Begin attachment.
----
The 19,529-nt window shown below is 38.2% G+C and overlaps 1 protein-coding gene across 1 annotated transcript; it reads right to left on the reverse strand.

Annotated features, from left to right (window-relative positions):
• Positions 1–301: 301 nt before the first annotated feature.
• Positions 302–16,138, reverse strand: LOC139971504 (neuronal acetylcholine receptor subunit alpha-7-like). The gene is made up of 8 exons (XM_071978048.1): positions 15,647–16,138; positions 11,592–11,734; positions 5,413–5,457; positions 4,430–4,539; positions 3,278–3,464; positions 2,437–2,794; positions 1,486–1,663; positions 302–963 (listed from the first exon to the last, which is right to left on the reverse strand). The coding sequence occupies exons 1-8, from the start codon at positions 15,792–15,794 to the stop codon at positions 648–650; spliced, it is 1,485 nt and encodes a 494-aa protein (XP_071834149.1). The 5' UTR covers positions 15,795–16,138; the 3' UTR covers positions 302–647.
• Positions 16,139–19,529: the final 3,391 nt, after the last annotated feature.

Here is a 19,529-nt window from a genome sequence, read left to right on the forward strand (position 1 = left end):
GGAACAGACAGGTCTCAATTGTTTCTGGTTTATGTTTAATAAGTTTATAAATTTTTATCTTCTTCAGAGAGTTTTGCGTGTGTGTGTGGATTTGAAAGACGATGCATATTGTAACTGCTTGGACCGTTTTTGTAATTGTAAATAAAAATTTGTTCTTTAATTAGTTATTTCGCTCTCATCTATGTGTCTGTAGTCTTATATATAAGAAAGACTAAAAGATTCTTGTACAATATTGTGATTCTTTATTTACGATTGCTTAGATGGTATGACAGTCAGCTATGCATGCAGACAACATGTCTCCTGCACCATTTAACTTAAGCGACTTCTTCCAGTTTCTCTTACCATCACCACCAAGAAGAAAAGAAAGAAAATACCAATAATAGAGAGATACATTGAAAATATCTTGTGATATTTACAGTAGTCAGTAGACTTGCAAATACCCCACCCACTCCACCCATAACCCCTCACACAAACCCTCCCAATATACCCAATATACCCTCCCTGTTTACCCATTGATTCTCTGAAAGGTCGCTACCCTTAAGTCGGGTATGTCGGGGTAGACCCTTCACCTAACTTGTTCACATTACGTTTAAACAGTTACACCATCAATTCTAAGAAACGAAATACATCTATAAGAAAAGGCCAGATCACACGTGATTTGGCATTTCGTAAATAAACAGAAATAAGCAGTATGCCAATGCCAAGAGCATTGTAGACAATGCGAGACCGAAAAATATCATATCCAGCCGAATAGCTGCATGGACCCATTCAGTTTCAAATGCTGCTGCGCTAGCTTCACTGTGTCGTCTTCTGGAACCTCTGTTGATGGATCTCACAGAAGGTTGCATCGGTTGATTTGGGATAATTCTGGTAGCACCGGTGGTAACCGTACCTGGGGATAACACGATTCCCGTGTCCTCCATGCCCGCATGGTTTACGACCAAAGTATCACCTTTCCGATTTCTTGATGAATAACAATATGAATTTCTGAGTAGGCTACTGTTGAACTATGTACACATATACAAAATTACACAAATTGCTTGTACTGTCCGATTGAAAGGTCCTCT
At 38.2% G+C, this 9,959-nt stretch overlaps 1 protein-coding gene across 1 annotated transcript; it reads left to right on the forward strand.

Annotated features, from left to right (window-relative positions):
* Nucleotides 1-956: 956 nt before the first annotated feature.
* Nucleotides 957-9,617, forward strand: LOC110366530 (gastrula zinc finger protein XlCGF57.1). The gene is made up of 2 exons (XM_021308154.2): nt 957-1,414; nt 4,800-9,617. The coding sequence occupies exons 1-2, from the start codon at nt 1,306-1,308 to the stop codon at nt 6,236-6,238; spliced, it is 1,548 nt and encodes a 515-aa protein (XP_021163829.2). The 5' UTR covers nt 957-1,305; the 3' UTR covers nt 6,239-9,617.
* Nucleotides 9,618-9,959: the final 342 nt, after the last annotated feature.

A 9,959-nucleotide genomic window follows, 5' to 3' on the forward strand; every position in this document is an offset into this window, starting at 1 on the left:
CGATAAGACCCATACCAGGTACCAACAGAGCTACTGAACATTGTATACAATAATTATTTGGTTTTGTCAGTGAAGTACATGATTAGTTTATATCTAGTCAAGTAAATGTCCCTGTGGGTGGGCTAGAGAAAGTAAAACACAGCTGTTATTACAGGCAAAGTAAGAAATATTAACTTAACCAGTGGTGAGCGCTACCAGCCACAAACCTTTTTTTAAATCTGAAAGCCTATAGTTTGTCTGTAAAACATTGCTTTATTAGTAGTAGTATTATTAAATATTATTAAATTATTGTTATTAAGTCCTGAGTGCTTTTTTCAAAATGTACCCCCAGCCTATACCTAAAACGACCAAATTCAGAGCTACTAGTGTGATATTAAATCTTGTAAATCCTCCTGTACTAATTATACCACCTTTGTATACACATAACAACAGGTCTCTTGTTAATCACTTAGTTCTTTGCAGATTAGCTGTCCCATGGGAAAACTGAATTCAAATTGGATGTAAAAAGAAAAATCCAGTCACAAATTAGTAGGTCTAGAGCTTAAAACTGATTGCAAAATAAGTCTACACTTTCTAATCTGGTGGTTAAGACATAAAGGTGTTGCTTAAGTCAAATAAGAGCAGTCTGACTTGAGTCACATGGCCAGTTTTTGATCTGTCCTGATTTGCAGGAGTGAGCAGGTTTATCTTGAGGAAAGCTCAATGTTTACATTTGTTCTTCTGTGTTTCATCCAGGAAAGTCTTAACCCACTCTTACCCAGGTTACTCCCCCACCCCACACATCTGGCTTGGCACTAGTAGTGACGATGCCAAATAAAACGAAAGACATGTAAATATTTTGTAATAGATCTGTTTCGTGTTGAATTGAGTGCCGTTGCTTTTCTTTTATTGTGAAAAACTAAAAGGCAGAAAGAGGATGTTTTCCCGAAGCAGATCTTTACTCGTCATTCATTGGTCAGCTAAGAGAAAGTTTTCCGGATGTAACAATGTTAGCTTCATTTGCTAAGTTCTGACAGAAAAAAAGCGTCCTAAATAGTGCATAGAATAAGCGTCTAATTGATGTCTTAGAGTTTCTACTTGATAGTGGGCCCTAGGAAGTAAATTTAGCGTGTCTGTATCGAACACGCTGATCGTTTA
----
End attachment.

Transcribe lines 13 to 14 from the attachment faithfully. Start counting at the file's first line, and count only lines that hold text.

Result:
A 9,959-nucleotide genomic window follows, 5' to 3' on the forward strand; every position in this document is an offset into this window, starting at 1 on the left:
CGATAAGACCCATACCAGGTACCAACAGAGCTACTGAACATTGTATACAATAATTATTTGGTTTTGTCAGTGAAGTACATGATTAGTTTATATCTAGTCAAGTAAATGTCCCTGTGGGTGGGCTAGAGAAAGTAAAACACAGCTGTTATTACAGGCAAAGTAAGAAATATTAACTTAACCAGTGGTGAGCGCTACCAGCCACAAACCTTTTTTTAAATCTGAAAGCCTATAGTTTGTCTGTAAAACATTGCTTTATTAGTAGTAGTATTATTAAATATTATTAAATTATTGTTATTAAGTCCTGAGTGCTTTTTTCAAAATGTACCCCCAGCCTATACCTAAAACGACCAAATTCAGAGCTACTAGTGTGATATTAAATCTTGTAAATCCTCCTGTACTAATTATACCACCTTTGTATACACATAACAACAGGTCTCTTGTTAATCACTTAGTTCTTTGCAGATTAGCTGTCCCATGGGAAAACTGAATTCAAATTGGATGTAAAAAGAAAAATCCAGTCACAAATTAGTAGGTCTAGAGCTTAAAACTGATTGCAAAATAAGTCTACACTTTCTAATCTGGTGGTTAAGACATAAAGGTGTTGCTTAAGTCAAATAAGAGCAGTCTGACTTGAGTCACATGGCCAGTTTTTGATCTGTCCTGATTTGCAGGAGTGAGCAGGTTTATCTTGAGGAAAGCTCAATGTTTACATTTGTTCTTCTGTGTTTCATCCAGGAAAGTCTTAACCCACTCTTACCCAGGTTACTCCCCCACCCCACACATCTGGCTTGGCACTAGTAGTGACGATGCCAAATAAAACGAAAGACATGTAAATATTTTGTAATAGATCTGTTTCGTGTTGAATTGAGTGCCGTTGCTTTTCTTTTATTGTGAAAAACTAAAAGGCAGAAAGAGGATGTTTTCCCGAAGCAGATCTTTACTCGTCATTCATTGGTCAGCTAAGAGAAAGTTTTCCGGATGTAACAATGTTAGCTTCATTTGCTAAGTTCTGACAGAAAAAAAGCGTCCTAAATAGTGCATAGAATAAGCGTCTAATTGATGTCTTAGAGTTTCTACTTGATAGTGGGCCCTAGGAAGTAAATTTAGCGTGTCTGTATCGAACACGCTGATCGTTTA